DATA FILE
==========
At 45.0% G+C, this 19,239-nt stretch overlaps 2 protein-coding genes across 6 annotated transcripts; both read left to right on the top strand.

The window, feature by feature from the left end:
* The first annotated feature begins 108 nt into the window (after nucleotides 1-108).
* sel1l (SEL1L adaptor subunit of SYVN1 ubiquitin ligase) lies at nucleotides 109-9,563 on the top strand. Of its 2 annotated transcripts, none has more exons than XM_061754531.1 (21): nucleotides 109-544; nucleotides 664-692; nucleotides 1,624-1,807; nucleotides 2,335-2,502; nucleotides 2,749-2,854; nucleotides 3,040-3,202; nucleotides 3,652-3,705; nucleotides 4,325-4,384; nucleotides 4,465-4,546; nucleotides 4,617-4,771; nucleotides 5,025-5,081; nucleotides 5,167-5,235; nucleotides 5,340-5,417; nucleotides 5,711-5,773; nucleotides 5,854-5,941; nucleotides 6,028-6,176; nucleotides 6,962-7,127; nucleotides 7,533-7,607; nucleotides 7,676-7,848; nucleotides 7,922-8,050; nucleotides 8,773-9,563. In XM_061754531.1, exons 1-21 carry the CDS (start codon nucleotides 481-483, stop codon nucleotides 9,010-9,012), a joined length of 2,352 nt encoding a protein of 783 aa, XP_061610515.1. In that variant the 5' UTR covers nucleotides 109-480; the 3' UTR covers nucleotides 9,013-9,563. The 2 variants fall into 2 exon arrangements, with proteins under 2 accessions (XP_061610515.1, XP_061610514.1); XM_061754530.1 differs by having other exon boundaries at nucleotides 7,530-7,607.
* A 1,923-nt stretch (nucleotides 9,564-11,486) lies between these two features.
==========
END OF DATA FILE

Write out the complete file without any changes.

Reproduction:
At 45.0% G+C, this 19,239-nt stretch overlaps 2 protein-coding genes across 6 annotated transcripts; both read left to right on the top strand.

The window, feature by feature from the left end:
* The first annotated feature begins 108 nt into the window (after nucleotides 1-108).
* sel1l (SEL1L adaptor subunit of SYVN1 ubiquitin ligase) lies at nucleotides 109-9,563 on the top strand. Of its 2 annotated transcripts, none has more exons than XM_061754531.1 (21): nucleotides 109-544; nucleotides 664-692; nucleotides 1,624-1,807; nucleotides 2,335-2,502; nucleotides 2,749-2,854; nucleotides 3,040-3,202; nucleotides 3,652-3,705; nucleotides 4,325-4,384; nucleotides 4,465-4,546; nucleotides 4,617-4,771; nucleotides 5,025-5,081; nucleotides 5,167-5,235; nucleotides 5,340-5,417; nucleotides 5,711-5,773; nucleotides 5,854-5,941; nucleotides 6,028-6,176; nucleotides 6,962-7,127; nucleotides 7,533-7,607; nucleotides 7,676-7,848; nucleotides 7,922-8,050; nucleotides 8,773-9,563. In XM_061754531.1, exons 1-21 carry the CDS (start codon nucleotides 481-483, stop codon nucleotides 9,010-9,012), a joined length of 2,352 nt encoding a protein of 783 aa, XP_061610515.1. In that variant the 5' UTR covers nucleotides 109-480; the 3' UTR covers nucleotides 9,013-9,563. The 2 variants fall into 2 exon arrangements, with proteins under 2 accessions (XP_061610515.1, XP_061610514.1); XM_061754530.1 differs by having other exon boundaries at nucleotides 7,530-7,607.
* A 1,923-nt stretch (nucleotides 9,564-11,486) lies between these two features.